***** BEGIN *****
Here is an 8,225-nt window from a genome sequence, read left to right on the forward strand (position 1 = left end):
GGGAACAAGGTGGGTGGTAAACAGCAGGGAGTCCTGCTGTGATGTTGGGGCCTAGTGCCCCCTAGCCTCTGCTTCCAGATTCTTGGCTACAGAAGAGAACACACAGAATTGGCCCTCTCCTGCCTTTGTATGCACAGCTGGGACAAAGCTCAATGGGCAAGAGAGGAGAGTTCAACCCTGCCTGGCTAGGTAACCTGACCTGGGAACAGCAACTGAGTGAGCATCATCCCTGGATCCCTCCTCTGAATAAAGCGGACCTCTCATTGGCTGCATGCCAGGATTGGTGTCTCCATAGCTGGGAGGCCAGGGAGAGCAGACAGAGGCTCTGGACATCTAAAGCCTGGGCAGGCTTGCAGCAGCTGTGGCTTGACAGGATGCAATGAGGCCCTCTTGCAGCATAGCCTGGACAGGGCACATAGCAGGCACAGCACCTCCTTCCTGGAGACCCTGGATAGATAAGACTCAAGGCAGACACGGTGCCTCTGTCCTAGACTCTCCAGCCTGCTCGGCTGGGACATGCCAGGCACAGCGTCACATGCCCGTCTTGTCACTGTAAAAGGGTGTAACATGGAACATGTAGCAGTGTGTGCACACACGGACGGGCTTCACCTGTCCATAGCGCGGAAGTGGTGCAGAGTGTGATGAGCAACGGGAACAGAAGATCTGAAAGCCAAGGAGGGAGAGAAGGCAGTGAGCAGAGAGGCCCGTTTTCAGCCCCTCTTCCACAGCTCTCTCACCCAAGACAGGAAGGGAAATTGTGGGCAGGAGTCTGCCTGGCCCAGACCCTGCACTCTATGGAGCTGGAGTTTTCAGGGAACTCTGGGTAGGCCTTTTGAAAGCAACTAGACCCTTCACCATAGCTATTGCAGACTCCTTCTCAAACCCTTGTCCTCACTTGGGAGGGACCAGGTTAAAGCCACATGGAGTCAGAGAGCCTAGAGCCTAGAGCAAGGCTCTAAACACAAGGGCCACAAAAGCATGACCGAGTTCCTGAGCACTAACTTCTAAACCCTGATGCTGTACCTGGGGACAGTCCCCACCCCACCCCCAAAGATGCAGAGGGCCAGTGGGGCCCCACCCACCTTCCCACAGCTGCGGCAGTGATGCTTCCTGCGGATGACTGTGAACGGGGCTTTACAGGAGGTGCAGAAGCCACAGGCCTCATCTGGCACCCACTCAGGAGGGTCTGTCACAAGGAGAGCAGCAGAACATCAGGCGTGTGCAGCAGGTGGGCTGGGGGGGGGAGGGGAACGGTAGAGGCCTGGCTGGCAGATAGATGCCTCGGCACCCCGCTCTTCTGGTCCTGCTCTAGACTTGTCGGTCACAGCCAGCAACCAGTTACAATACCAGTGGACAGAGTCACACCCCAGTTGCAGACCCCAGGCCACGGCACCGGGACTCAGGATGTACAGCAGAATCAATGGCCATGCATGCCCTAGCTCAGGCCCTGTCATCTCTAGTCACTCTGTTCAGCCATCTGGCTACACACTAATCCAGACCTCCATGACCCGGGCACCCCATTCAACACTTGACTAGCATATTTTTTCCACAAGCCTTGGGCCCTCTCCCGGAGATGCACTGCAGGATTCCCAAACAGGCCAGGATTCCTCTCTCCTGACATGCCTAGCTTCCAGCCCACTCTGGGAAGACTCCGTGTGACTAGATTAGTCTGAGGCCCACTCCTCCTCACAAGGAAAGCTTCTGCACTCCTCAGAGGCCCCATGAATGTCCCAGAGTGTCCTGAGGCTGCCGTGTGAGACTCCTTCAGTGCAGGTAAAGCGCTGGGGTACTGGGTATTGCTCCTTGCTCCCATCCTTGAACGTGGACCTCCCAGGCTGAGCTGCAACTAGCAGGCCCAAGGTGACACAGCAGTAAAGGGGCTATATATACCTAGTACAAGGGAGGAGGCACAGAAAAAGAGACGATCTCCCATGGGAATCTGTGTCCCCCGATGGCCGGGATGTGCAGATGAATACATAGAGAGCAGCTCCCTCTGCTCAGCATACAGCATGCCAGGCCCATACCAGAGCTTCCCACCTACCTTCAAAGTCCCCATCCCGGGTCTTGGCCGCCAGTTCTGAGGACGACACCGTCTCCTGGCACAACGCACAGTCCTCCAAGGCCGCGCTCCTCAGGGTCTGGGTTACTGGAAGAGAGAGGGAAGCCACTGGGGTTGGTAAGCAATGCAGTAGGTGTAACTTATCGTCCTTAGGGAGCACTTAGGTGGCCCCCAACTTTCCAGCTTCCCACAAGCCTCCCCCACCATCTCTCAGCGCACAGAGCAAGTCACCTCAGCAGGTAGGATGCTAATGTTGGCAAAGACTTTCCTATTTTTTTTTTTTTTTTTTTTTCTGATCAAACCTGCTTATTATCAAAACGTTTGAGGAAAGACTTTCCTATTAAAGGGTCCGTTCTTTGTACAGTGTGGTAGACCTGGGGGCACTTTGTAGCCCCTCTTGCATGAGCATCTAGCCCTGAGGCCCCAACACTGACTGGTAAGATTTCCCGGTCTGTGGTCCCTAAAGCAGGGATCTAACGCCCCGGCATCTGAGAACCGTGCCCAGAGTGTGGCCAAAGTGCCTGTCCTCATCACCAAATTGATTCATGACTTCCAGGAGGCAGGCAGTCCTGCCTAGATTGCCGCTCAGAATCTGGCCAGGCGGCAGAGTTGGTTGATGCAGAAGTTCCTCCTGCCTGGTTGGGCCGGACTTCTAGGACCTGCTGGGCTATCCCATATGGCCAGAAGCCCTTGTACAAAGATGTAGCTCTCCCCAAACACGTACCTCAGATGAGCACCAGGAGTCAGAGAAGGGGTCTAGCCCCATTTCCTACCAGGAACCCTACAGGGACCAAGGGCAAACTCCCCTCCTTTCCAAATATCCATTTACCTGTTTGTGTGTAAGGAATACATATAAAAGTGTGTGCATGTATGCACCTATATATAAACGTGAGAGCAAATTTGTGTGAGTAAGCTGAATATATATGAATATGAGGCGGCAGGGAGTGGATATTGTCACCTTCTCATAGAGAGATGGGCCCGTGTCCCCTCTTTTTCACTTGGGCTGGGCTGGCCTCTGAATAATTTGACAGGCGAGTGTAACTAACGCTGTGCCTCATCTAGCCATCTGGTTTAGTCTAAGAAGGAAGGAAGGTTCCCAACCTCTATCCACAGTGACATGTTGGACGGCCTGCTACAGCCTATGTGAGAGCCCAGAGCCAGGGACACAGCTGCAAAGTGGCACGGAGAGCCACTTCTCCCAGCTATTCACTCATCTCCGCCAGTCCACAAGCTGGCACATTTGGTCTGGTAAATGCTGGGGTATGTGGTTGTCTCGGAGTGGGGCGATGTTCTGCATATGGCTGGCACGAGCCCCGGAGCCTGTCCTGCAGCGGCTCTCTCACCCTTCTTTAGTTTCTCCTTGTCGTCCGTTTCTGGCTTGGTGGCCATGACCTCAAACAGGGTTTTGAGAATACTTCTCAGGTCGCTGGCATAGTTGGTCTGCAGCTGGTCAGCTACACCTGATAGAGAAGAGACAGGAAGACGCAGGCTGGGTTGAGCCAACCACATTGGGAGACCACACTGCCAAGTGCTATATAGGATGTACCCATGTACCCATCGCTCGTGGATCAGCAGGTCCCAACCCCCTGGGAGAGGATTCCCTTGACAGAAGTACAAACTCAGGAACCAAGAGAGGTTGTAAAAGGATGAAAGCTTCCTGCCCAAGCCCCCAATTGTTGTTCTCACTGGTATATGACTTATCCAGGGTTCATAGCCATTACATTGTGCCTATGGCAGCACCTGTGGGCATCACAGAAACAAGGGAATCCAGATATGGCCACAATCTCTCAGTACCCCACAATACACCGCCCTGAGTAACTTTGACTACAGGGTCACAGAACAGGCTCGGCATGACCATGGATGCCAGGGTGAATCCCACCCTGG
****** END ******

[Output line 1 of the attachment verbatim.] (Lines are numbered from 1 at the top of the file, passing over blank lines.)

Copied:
Here is an 8,225-nt window from a genome sequence, read left to right on the forward strand (position 1 = left end):